Wait about 60 seconds before continuing to the next step, to give Caddy time to check your domain and obtain a test SSL certificate.

After you've waited 60 seconds, go to (notice the https - very important)

You should get a warning about the SSL certificate. If you do, then it means that it's working correctly.

In most browsers, you can find an option to ignore the warning and continue to the website under "Advanced" or something similar. Go ahead and do that.

You should see the PHP test page again (unless you replaced it), showing that SSL is working, as it's properly serving the web page.

Now that we know the domain was setup correctly, and that Caddy is able to obtain an SSL certificate without any issues, we can change Caddy to use the REAL "ACME server", allowing it to get a normal SSL certificate which browsers won't complain about.

Open up the Caddy config again:

sudo nano /etc/caddy/Caddyfile

Find these lines (see screenshot above), and place a # at the start of each of the three lines:


Press CTRL-X to exit nano, hit y to save changes, hit ENTER when prompted for the filename (it's already filled out).

Restart Caddy again:

sudo systemctl restart caddy

As you did earlier, you'll need to wait 60 seconds or so, to give Caddy time to obtain a real SSL certificate for your domain.

Once you've waited 60 seconds, close the previous tab with the "insecure" SSL page open (this is required to make most browsers re-request the SSL certificate).

Now, navigate to again (remember the https), and you should find that your browser no longer complains about SSL issues, you should also see a "lock" icon in your URL bar (usually on the left hand side), indicating that SSL is correctly set up :)

If you've made it this far, your domain is now correctly pointed at your server, your server is serving PHP-enabled web pages, and your visitors will have a safe and secure connection thanks to fully functional SSL :)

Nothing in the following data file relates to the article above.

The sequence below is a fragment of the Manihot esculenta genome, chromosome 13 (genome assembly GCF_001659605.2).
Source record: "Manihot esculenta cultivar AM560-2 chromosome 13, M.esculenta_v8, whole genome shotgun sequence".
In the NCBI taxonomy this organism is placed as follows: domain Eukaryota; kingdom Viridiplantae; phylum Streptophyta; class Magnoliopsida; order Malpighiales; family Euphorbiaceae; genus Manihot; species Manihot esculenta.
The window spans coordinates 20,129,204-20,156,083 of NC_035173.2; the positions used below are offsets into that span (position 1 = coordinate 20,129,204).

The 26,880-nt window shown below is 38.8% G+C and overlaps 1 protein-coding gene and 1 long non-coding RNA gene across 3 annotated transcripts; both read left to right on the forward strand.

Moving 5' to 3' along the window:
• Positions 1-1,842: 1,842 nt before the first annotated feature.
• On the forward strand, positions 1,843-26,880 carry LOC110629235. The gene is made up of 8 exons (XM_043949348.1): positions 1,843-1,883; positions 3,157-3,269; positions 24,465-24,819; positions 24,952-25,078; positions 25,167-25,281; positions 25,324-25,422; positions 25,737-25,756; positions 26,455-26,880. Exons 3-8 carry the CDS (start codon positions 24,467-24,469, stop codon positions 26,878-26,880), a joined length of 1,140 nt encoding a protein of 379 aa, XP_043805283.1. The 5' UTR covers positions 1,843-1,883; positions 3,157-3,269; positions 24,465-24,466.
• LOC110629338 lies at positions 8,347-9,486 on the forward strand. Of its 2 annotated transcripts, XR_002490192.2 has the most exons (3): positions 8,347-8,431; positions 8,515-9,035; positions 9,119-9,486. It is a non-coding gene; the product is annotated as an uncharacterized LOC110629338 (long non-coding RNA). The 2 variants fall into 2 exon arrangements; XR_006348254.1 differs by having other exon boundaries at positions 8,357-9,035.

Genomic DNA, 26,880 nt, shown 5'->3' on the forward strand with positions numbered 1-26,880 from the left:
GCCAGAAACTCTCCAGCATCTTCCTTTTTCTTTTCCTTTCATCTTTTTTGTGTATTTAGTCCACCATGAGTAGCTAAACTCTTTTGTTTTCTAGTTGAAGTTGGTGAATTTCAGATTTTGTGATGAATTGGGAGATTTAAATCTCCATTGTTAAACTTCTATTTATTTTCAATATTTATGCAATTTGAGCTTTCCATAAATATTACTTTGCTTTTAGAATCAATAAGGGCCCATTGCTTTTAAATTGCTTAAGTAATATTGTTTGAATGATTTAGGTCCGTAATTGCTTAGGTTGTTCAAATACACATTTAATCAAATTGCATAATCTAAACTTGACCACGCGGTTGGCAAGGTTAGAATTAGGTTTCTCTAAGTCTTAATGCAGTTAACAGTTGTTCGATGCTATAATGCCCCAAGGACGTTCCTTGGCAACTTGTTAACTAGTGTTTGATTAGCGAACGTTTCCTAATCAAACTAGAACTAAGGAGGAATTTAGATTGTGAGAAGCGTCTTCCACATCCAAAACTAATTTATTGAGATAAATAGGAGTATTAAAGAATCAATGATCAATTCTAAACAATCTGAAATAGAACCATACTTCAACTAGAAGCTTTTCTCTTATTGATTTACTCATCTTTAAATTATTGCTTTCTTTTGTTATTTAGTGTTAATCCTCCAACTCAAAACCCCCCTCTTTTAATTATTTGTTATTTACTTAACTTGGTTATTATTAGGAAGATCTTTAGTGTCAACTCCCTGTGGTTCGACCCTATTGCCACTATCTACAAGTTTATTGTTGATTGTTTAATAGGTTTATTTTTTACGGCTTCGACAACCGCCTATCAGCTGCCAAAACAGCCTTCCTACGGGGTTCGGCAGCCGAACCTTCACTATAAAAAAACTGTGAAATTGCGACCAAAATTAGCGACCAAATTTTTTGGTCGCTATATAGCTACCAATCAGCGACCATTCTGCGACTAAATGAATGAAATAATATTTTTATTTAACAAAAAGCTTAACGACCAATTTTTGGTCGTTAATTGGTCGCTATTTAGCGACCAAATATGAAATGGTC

Now you can move on to actually setting up your website or web application! You're all ready to go :)


Enabling/disabling/switching between the included services e.g. nginx/caddy/mysql/postgres

Changing the default server from Caddy to Nginx

If you don't feel comfortable with the Caddy web server, you can disable it and switch to Nginx, which is also pre-configured to work with PHP out of the box, with our test page.

You'll need to connect to your server via SSH, and run these commands:

sudo systemctl stop caddy
sudo systemctl disable caddy
sudo systemctl enable nginx
sudo systemclt start nginx

You can type the following commands to verify that Caddy has been stopped + disabled, and that Nginx is enabled + running:

sudo systemctl status caddy
sudo systemctl status nginx

If you browse to your server's IP again, you should be greeted with our PHP test page again (or your website, if you replaced the files in /var/www/mainsite

Enabling and starting MySQL (MariaDB)

The well known database server MySQL is pre-installed on our WebBox™ servers, however it's disabled by default as it consumes a lot of memory.

(more specifically, MariaDB - a fork of MySQL which is fully backwards compatible with applications that work with MySQL)

It's very easy to enable and start with two simple commands via SSH:

sudo systemctl enable mariadb
sudo systemctl start mariadb

To access the MySQL SQL console so that you can create databases, users, and tables etc., run the following command to connect to MySQL using the default root user with no password:

sudo mysql

Enabling and starting PostgreSQL

We also include the other popular database server PostgreSQL - it's disabled by default just like MySQL, but is just as easy to enable again.

It's very easy to enable and start with two simple commands via SSH:

sudo systemctl enable postgresql
sudo systemctl start postgresql

To access the Postgres SQL account so that you can create databases, users, and tables etc., run the following command to log into the postgres Linux user account:

sudo su - postgres

Once logged into the Postgres account, you can create a postgres database user like so:

createuser -SDRl -P someuser

To create a database somedatabase owned by someuser:

createdb -O someuser somedatabase

To open an SQL console for the database somedatabase:

psql somedatabase